The engine control module (ECM) controls the generator through the generator
turn ON signal circuit. The ECM monitors the generator performance though the
generator field duty cycle signal circuit. The signal is a pulse width modulation
(PWM) signal of 128 Hz with a duty cycle of 0-100 percent. Normal duty cycle is
between 5-95 percent. Between 0-5 percent and 95-100 percent are for diagnostic
purposes. The following table shows the commanded duty cycle and output
voltage of the generator:

Battery Sulfation Mode
The BCM will enter this mode when the interpreted generator output voltage is
less than 13.2 V for 45 minutes. When this condition exists the BCM will enter
Charge Mode for 2-3 minutes. The BCM will then determine which mode to enter
depending on voltage requirements.

Charge Mode
The BCM will enter Charge Mode when ever one of the following conditions are
met.
The wipers are ON for than 3 seconds.
GMLAN (Climate Control Voltage Boost Mode Request) is true, as sensed
by the HVAC control head. High speed cooling fan, rear defogger and HVAC
high speed blower operation can cause the BCM to enter the Charge Mode.
The estimated battery temperature is less than 0°C (32°F).
Battery State of Charge is less than 80 percent.
Vehicle speed is greater than 145 km/h (90 mph)
Current sensor fault exists.
System voltage was determined to be below 12.56 V
When any one of these conditions is met, the system will set targeted generator
output voltage to a charging voltage between 13.9-15.5 V, depending on the battery
state of charge and estimated battery temperature.

Fuel Economy Mode
The BCM will enter Fuel Economy Mode when the estimated battery temperature is
at least 0°C (32°F) but less than or equal to 80°C (176°F), the calculated battery
current is less than 15 amperes and greater than -8 amperes, and the battery
state-of-charge is greater than or equal to 80 percent. Its targeted generator
output voltage is the open circuit voltage of the battery and can be between 12.5-
13.1 V. The BCM will exit this mode and enter Charge Mode when any of the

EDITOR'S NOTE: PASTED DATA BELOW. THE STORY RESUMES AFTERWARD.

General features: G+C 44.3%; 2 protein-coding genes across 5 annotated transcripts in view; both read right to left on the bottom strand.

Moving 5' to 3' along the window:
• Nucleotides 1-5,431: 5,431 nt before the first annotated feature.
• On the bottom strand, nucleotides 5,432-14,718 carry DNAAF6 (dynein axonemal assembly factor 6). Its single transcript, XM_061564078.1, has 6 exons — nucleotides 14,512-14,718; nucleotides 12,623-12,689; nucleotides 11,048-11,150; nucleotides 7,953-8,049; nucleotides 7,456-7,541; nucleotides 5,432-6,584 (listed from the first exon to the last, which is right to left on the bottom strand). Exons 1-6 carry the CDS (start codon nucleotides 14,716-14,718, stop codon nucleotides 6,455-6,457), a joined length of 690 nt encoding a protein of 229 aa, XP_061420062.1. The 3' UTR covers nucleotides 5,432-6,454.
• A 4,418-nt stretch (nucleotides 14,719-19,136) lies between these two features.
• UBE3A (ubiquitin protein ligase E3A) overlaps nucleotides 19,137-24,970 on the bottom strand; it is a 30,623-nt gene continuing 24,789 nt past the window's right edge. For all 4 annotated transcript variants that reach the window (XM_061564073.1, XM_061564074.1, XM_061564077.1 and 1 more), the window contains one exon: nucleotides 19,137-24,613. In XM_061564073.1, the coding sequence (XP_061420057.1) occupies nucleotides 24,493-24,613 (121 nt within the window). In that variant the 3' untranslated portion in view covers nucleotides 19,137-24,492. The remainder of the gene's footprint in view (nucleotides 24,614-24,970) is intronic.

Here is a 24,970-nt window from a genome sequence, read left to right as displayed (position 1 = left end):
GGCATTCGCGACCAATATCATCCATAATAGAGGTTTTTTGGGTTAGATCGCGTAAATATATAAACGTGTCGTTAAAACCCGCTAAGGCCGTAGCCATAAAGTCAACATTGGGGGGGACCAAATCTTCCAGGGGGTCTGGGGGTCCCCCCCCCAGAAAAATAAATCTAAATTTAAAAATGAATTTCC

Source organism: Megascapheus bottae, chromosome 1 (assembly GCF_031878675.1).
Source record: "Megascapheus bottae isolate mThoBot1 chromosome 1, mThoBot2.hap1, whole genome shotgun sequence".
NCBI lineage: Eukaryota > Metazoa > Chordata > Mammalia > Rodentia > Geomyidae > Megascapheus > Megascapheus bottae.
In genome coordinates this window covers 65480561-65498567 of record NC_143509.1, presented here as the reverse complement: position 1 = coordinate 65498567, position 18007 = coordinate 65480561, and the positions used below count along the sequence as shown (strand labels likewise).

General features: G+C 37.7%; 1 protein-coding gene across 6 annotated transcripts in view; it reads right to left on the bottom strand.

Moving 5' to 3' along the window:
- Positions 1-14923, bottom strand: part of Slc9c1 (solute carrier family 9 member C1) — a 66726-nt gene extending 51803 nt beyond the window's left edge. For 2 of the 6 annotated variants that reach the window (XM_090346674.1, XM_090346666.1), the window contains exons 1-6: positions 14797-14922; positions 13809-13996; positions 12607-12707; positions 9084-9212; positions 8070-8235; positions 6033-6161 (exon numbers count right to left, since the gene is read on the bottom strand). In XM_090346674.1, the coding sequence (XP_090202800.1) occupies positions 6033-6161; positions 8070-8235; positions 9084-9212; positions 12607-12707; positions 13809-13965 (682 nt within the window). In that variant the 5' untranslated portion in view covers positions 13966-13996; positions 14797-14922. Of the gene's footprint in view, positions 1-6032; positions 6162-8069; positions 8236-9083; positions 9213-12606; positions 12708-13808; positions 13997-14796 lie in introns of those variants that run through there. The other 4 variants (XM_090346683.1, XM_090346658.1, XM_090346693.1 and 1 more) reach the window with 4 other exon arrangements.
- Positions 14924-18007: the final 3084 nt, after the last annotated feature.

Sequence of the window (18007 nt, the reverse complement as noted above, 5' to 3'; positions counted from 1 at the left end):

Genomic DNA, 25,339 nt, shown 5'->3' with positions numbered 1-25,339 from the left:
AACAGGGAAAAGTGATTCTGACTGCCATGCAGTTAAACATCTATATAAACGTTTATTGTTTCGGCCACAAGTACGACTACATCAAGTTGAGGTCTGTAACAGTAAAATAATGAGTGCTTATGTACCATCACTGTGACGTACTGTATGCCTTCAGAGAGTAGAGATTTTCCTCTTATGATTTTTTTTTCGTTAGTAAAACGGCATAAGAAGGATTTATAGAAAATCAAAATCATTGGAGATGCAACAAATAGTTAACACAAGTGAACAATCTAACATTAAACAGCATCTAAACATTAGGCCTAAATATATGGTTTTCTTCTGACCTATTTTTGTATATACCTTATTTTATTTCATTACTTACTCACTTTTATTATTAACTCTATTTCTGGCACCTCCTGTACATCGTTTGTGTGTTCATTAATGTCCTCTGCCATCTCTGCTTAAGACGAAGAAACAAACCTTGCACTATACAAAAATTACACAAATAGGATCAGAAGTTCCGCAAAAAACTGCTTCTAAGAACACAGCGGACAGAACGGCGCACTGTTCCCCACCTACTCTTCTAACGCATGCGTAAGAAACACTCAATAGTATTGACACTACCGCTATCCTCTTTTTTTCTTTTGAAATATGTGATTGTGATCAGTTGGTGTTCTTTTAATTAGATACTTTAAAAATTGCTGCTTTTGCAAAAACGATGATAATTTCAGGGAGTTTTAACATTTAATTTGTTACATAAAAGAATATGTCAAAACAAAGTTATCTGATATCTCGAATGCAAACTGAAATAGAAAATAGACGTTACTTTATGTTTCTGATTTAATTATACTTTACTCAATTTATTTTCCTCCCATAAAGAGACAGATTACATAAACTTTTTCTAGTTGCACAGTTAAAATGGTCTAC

conditions described above are present.

Headlamp Mode
The BCM will enter Headlamp Mode when ever the headlamps are ON (high or
low beams). Voltage will be regulated between 13.9-14.5 V.
Start Up Mode
When the engine is started the BCM sets a targeted generator output voltage of
14.5 V for 30 seconds.

Voltage Reduction Mode
The BCM will enter Voltage Reduction Mode when the calculated ambient air
temperature is above 0°C (32°F). The calculated battery current is less than 1
ampere and greater than -7 amperes, and the generator field duty cycle is less
than 99 percent. Its targeted generator output voltage is 12.9 V. The BCM will exit
this mode once the criteria are met for Charge Mode.
Instrument Panel Cluster Operation

Charge Indicator Operation
The instrument panel cluster illuminates the charge indicator and displays a
warning message in the driver information center if equipped, when the one or
more of the following occurs:
The engine control module (ECM) detects that the generator output is less
than 11 V or greater than 16 V. The instrument panel cluster receives a
GMLAN message from the ECM requesting illumination.
The instrument panel cluster determines that the system voltage is less than
11 V or greater than 16 V for more than 30 seconds. The instrument panel
cluster receives a GMLAN message from the body control module (BCM)
indicating there is a system voltage range concern.

The instrument panel cluster performs the displays test at the start of each
ignition cycle. The indicator illuminates for approximately 3 seconds.

BATTERY NOT CHARGING SERVICE CHARGING SYSTEM
The BCM and the ECM will send a GMLAN message to the driver information
center for the BATTERY NOT CHARGING SERVICE CHARGING SYSTEM
message to be displayed. It is commanded ON when a charging system DTC is a
current DTC. The message is turned OFF when the conditions for clearing the
DTC have been met.

SERVICE BATTERY CHARGING SYSTEM

The BCM and the ECM will send a GMLAN message to the driver information
center for the SERVICE BATTERY CHARGING SYSTEM message to be displayed.
It is commanded ON when a charging system DTC is a current DTC. The
message is turned OFF when the conditions for clearing the DTC have been met.